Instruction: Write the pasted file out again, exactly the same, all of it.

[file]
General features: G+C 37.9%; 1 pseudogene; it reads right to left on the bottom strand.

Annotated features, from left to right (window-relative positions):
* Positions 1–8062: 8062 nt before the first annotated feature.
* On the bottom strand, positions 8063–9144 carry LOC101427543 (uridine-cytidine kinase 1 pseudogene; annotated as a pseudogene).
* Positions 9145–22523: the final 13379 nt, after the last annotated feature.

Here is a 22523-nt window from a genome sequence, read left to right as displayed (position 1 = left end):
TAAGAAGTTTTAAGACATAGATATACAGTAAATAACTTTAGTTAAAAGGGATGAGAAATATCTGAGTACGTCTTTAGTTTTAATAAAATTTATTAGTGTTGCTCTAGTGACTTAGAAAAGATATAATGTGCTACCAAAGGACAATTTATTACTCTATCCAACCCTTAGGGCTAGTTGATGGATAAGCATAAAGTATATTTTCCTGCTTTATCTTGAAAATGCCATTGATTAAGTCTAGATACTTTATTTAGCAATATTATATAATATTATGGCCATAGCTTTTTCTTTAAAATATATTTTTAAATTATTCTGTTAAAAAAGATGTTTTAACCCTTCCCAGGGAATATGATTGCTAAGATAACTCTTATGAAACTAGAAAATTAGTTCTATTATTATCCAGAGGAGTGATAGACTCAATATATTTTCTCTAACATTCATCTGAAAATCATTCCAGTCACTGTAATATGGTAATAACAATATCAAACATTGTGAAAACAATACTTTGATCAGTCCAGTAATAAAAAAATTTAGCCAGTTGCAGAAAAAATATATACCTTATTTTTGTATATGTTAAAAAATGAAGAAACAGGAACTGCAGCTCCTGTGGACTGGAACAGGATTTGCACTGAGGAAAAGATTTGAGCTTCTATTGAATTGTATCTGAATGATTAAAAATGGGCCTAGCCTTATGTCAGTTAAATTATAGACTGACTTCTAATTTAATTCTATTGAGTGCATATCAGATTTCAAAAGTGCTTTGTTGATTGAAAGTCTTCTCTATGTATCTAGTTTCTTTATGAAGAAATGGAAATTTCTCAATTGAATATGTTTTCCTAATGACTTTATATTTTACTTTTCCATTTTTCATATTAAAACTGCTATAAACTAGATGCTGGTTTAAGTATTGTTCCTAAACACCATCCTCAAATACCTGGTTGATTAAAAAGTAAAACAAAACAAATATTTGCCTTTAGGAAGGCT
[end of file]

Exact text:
General features: G+C 37.9%; 1 pseudogene; it reads right to left on the bottom strand.

Annotated features, from left to right (window-relative positions):
* Positions 1–8062: 8062 nt before the first annotated feature.
* On the bottom strand, positions 8063–9144 carry LOC101427543 (uridine-cytidine kinase 1 pseudogene; annotated as a pseudogene).
* Positions 9145–22523: the final 13379 nt, after the last annotated feature.

Here is a 22523-nt window from a genome sequence, read left to right as displayed (position 1 = left end):
TAAGAAGTTTTAAGACATAGATATACAGTAAATAACTTTAGTTAAAAGGGATGAGAAATATCTGAGTACGTCTTTAGTTTTAATAAAATTTATTAGTGTTGCTCTAGTGACTTAGAAAAGATATAATGTGCTACCAAAGGACAATTTATTACTCTATCCAACCCTTAGGGCTAGTTGATGGATAAGCATAAAGTATATTTTCCTGCTTTATCTTGAAAATGCCATTGATTAAGTCTAGATACTTTATTTAGCAATATTATATAATATTATGGCCATAGCTTTTTCTTTAAAATATATTTTTAAATTATTCTGTTAAAAAAGATGTTTTAACCCTTCCCAGGGAATATGATTGCTAAGATAACTCTTATGAAACTAGAAAATTAGTTCTATTATTATCCAGAGGAGTGATAGACTCAATATATTTTCTCTAACATTCATCTGAAAATCATTCCAGTCACTGTAATATGGTAATAACAATATCAAACATTGTGAAAACAATACTTTGATCAGTCCAGTAATAAAAAAATTTAGCCAGTTGCAGAAAAAATATATACCTTATTTTTGTATATGTTAAAAAATGAAGAAACAGGAACTGCAGCTCCTGTGGACTGGAACAGGATTTGCACTGAGGAAAAGATTTGAGCTTCTATTGAATTGTATCTGAATGATTAAAAATGGGCCTAGCCTTATGTCAGTTAAATTATAGACTGACTTCTAATTTAATTCTATTGAGTGCATATCAGATTTCAAAAGTGCTTTGTTGATTGAAAGTCTTCTCTATGTATCTAGTTTCTTTATGAAGAAATGGAAATTTCTCAATTGAATATGTTTTCCTAATGACTTTATATTTTACTTTTCCATTTTTCATATTAAAACTGCTATAAACTAGATGCTGGTTTAAGTATTGTTCCTAAACACCATCCTCAAATACCTGGTTGATTAAAAAGTAAAACAAAACAAATATTTGCCTTTAGGAAGGCT